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Singapore, New York tied in top spot for highest prime rental growth in 1H2022

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Both Singapore and New York were tied in first place with rental growth of 8.5%, followed by London with 7.7% in the first six months of 2022 (Photo: Albert Chua/EdgeProp Singapore)

SINGAPORE (EDGEPROP) - Skyrocketing rents from December 2021 to June 2022 propelled Singapore to the top spot of Savills Prime Residential World Cities Rental Index for 1H2022. Both Singapore and New York were tied in first place with rental growth of 8.5%, followed by London with 7.7% in the first six months of 2022.

“Megacities are once again thriving as tenants are drawn back to urban living after the lifting of lockdowns,” comments Paul Tostevin, head of Savills world research.

“Stock shortages and pent-up demand for city living, boosted by the re-opening of international borders at the end of 2021, have continued to fuel growth,” he adds. “A revival of corporate travel, purchasers ‘trying before they buy’, and a prioritisation of the home, thanks to flexi working patterns, are all factors driving growth in the prime rental markets of the world’s leading cities.”


Savills is projecting a 20% growth for Singapore’s non-luxury residential property by end -2022, after an 8.5% increase in 1H2022 (Source: Savills Singapore)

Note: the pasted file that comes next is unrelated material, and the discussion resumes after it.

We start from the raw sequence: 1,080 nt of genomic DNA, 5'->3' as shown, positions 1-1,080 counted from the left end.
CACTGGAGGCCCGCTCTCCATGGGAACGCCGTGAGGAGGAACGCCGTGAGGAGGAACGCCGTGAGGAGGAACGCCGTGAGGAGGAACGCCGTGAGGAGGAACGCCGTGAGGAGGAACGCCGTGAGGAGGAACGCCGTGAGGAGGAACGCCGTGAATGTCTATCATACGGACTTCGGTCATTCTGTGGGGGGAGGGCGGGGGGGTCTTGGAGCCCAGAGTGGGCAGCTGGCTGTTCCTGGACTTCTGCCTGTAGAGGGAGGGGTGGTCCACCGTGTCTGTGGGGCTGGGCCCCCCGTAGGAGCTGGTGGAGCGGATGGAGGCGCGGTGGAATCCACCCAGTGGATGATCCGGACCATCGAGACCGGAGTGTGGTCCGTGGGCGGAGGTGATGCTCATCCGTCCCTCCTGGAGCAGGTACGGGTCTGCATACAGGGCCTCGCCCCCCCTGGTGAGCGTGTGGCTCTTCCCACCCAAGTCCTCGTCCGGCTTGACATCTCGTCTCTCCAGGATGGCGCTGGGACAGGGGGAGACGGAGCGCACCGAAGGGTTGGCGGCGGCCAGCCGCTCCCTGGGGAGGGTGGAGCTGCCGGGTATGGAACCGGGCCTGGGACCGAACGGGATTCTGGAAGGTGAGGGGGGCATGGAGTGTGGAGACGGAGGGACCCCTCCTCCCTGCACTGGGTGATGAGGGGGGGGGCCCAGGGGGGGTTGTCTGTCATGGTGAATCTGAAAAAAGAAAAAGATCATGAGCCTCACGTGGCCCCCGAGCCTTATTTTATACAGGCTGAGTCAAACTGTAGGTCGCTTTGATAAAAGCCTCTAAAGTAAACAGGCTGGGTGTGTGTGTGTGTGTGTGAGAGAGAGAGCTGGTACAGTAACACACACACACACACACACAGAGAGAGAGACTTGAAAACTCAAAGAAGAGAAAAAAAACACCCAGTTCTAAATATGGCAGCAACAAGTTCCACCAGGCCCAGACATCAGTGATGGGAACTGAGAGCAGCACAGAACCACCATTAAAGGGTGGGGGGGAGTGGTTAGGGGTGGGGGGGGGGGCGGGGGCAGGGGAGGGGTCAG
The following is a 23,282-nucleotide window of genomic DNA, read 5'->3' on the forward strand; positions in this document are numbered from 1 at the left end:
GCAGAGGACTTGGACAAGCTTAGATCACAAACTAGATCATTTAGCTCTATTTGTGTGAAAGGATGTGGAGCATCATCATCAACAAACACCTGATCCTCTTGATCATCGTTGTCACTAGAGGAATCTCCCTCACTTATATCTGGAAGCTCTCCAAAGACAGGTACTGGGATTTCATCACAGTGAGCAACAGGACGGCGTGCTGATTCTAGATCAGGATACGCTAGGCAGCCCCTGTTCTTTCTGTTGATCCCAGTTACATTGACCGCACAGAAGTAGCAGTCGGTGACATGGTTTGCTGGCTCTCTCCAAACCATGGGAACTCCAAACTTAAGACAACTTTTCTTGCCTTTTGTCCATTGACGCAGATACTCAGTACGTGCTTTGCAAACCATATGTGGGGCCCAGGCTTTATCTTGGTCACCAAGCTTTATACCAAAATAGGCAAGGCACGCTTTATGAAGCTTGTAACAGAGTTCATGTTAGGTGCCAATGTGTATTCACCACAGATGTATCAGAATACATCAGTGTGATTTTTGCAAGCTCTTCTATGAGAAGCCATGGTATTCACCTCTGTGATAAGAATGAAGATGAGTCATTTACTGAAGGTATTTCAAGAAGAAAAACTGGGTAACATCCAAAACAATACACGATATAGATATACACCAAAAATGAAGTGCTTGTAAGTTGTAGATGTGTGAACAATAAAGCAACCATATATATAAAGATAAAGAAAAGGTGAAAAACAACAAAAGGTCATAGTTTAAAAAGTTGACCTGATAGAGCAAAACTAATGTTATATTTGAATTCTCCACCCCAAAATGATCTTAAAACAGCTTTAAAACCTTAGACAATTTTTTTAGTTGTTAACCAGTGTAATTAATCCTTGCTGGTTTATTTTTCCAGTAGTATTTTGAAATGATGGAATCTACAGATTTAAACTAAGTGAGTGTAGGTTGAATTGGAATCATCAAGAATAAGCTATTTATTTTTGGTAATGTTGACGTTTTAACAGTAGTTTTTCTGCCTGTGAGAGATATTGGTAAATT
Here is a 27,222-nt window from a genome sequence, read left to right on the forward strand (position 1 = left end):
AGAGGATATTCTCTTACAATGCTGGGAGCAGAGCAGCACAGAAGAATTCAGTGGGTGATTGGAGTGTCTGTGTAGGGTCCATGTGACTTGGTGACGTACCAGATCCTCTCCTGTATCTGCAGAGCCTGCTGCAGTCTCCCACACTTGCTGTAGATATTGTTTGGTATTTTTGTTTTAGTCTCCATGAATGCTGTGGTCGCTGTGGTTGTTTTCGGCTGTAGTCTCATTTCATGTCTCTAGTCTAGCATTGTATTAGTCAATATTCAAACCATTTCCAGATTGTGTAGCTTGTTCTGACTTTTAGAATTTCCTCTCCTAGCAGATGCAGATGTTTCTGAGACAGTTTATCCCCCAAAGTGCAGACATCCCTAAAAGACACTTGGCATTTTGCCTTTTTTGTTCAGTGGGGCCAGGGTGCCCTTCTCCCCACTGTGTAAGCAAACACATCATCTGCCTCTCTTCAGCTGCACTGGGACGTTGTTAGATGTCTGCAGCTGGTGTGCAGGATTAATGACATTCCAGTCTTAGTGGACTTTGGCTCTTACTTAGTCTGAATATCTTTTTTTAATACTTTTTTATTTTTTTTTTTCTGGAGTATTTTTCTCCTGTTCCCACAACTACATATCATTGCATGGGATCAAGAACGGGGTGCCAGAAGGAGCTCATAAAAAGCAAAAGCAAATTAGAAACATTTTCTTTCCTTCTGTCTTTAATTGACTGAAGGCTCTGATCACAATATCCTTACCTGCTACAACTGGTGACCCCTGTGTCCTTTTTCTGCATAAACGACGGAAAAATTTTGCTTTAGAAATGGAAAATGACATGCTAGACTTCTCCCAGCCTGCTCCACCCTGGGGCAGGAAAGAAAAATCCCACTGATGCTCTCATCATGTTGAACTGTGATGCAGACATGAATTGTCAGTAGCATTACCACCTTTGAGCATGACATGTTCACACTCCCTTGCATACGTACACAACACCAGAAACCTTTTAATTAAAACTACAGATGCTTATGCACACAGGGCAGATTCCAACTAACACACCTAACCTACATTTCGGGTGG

A lack of inventory will continue to fuel growth in the near term, especially for the type of residences prime tenants are demanding: centrally located, quality units with larger floor plates, adds Tostevin. “For these properties, the Covid lockdown rental situation is definitely a thing of the past.”

New York rents hit record high

Despite the broader US trend of migration to smaller cities, particularly across the tech sector, the Big Apple continues to draw from a deep demand base, says Savills, and is forecast to maintain low vacancy rates over the summer, its strongest season for rentals. New York rents hit a record high, driven by tight inventory and demand for larger spaces, for which renters are willing to pay a premium, according to Savills.